Another condition to be aware of is Mild Cognitive Impairment (MCI) which is memory or thinking problems that do not affect the person’s ability to carry out daily activities.

·         It may be an early stage of neurodegenerative disease progression or may not progress at all, and not everyone with MCI will develop dementia.

·         Mild cognitive impairment may primarily affect memory, or may affect other thinking skills including judgement, and visual perception.

·         MCI is diagnosed by a doctor completing a medical history, doing an assessment of independent functions and daily activities, asking input from someone close to the patient and using tests of memory, planning, understanding visual information, neurological examination, evaluation for depression, lab tests, and/or PET scans.

Like other dementias, the causes of Mild Cognitive Impairment are not fully understood but risk factors are similar as are protective factors.

If someone is noticing in themselves or a loved one more frequent lapses in memory, having trouble doing daily tasks, losing things and not being able to retrace their steps, it is vital to talk to a healthcare provider. Some memory and thinking problems may be caused by medications or conditions that are treatable! And if that is not the case, there is much more that can be done when dementia is caught early. People will have:

·         Access to treatment options that reduce progression and impact of symptoms, resulting in longer time until the disease is debilitating

·         Opportunities to participate in clinical trials, early diagnosis means wider variety of trials

·         Time to prioritize your health, make lifestyle changes that may help preserve cognitive function longer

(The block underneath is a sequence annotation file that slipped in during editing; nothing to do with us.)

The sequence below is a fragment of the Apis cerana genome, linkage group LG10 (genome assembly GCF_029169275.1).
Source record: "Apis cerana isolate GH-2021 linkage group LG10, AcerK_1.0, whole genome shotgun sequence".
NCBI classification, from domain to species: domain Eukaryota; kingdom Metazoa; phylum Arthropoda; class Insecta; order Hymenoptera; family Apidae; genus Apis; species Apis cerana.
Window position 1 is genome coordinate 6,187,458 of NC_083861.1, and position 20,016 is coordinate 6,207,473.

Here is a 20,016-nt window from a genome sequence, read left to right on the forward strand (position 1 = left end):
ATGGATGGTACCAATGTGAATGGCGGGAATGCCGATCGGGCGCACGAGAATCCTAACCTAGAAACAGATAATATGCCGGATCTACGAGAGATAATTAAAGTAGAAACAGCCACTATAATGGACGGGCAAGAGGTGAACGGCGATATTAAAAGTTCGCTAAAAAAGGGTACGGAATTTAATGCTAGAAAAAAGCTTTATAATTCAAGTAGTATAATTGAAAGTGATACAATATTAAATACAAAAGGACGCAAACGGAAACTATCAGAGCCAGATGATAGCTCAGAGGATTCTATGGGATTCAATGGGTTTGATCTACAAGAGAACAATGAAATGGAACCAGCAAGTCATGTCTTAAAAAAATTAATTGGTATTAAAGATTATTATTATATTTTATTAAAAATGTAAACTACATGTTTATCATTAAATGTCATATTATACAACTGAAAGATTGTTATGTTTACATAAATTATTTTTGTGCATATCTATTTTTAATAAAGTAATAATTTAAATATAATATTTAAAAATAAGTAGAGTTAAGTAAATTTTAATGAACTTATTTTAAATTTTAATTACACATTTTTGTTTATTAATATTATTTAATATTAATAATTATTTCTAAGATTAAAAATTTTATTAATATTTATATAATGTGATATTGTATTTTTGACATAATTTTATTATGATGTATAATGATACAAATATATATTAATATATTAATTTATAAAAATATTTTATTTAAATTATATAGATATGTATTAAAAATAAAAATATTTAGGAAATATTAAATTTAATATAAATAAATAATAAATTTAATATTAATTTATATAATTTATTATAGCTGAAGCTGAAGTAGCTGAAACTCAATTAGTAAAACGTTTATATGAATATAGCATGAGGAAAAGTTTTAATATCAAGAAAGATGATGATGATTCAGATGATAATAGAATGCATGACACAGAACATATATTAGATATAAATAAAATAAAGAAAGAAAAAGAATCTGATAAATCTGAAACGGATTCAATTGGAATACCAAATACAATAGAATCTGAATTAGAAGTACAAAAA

·         Allows time for you to maximize the time with family and friends and make your own decisions about legal, financial, and end-of-life wishes, that eventually you may not be able to make

·         Cost savings related to medical and long-term care

The brain is highly complex and not necessarily well understood but much progress is being made in recognizing, managing, and treating dementia. It is no longer necessary for people to just live with cognitive impairments and suffer the decline without being able to do anything about it. There is more support for people with dementia and for caregivers. If you want to explore more about Alzheimer's and other dementias, the Alzheimer's Association website is packed with great information, as is the National Institute on Aging website, and Alzheimers.gov.

If you are experiencing a form of dementia, or caring for someone who is, there is support from various resources. The CSU Engagement Center in Sterling hosts a monthly Parkinson's Support Group on the third Thursday of the month at 2:00 p.m. which can be attended virtually. Please call Bob Blach for more information: 970-580-9771. Other support group information can also be found at these websites: